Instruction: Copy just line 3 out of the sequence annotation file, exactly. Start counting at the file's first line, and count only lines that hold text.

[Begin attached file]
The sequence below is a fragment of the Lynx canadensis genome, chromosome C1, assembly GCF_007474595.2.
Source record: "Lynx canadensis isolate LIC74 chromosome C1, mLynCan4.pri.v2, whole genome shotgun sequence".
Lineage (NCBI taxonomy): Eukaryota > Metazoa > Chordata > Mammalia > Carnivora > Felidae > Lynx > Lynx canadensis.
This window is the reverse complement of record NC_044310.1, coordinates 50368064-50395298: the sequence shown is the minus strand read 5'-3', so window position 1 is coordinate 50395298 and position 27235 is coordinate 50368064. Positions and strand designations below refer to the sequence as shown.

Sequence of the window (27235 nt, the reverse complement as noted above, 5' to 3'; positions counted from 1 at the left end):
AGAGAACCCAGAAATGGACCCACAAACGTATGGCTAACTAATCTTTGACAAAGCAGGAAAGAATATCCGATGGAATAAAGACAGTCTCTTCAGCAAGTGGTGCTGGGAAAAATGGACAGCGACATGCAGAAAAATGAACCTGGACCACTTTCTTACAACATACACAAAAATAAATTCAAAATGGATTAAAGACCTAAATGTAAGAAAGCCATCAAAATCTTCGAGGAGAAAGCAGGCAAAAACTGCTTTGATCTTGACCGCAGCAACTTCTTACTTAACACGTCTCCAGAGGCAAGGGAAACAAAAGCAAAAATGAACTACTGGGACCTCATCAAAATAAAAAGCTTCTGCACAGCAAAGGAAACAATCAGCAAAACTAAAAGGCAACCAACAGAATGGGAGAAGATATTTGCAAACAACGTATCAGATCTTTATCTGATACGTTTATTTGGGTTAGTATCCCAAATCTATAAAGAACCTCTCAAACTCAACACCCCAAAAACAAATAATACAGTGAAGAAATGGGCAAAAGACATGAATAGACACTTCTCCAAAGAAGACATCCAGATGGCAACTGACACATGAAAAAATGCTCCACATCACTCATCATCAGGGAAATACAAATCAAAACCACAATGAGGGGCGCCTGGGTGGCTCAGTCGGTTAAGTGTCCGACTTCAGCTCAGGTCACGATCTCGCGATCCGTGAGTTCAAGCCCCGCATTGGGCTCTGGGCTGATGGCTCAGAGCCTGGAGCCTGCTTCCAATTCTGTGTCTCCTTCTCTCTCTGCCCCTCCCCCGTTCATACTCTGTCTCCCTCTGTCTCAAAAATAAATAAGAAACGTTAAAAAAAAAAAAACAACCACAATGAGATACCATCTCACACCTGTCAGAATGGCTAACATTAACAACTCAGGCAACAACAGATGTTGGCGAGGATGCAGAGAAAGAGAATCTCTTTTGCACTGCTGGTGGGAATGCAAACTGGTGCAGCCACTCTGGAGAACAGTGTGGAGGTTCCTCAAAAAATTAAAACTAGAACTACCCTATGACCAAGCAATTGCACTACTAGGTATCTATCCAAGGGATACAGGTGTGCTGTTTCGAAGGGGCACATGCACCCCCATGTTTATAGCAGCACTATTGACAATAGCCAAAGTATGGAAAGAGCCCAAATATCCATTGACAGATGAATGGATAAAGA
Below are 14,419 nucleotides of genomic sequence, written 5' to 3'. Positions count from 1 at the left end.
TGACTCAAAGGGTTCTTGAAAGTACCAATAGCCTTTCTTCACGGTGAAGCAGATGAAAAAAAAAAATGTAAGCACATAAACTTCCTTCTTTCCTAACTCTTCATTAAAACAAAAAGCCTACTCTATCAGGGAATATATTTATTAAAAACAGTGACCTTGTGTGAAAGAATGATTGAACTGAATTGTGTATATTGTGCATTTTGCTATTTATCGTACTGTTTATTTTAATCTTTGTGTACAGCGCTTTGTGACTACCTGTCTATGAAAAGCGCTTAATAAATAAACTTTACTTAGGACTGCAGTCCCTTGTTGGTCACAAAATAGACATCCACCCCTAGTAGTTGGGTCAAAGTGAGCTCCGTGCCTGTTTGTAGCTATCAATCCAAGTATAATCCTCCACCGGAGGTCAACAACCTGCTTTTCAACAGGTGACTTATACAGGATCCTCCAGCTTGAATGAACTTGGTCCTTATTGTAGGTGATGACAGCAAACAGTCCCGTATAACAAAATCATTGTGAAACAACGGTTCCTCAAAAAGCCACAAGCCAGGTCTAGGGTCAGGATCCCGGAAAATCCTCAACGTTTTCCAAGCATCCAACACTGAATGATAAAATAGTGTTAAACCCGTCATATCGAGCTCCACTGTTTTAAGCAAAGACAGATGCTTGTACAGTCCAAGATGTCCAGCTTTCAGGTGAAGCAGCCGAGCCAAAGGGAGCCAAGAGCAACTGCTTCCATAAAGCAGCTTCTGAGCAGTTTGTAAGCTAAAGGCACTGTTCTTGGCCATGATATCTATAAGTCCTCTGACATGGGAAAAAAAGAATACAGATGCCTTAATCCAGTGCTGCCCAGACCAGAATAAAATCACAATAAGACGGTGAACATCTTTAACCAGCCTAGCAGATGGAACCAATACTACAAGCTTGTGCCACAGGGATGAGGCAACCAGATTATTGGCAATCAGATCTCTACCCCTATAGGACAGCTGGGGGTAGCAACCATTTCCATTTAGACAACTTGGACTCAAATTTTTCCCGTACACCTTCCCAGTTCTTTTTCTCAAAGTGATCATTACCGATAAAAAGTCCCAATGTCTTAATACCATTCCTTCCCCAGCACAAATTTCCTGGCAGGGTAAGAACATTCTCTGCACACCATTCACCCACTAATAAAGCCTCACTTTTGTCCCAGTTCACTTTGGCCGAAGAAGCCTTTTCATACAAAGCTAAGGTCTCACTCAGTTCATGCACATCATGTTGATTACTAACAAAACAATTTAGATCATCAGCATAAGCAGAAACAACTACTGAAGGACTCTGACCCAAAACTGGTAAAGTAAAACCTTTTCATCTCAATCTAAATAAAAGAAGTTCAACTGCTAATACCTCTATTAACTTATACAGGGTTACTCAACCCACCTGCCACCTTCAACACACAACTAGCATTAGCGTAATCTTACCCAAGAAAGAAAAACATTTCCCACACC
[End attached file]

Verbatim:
Lineage (NCBI taxonomy): Eukaryota > Metazoa > Chordata > Mammalia > Carnivora > Felidae > Lynx > Lynx canadensis.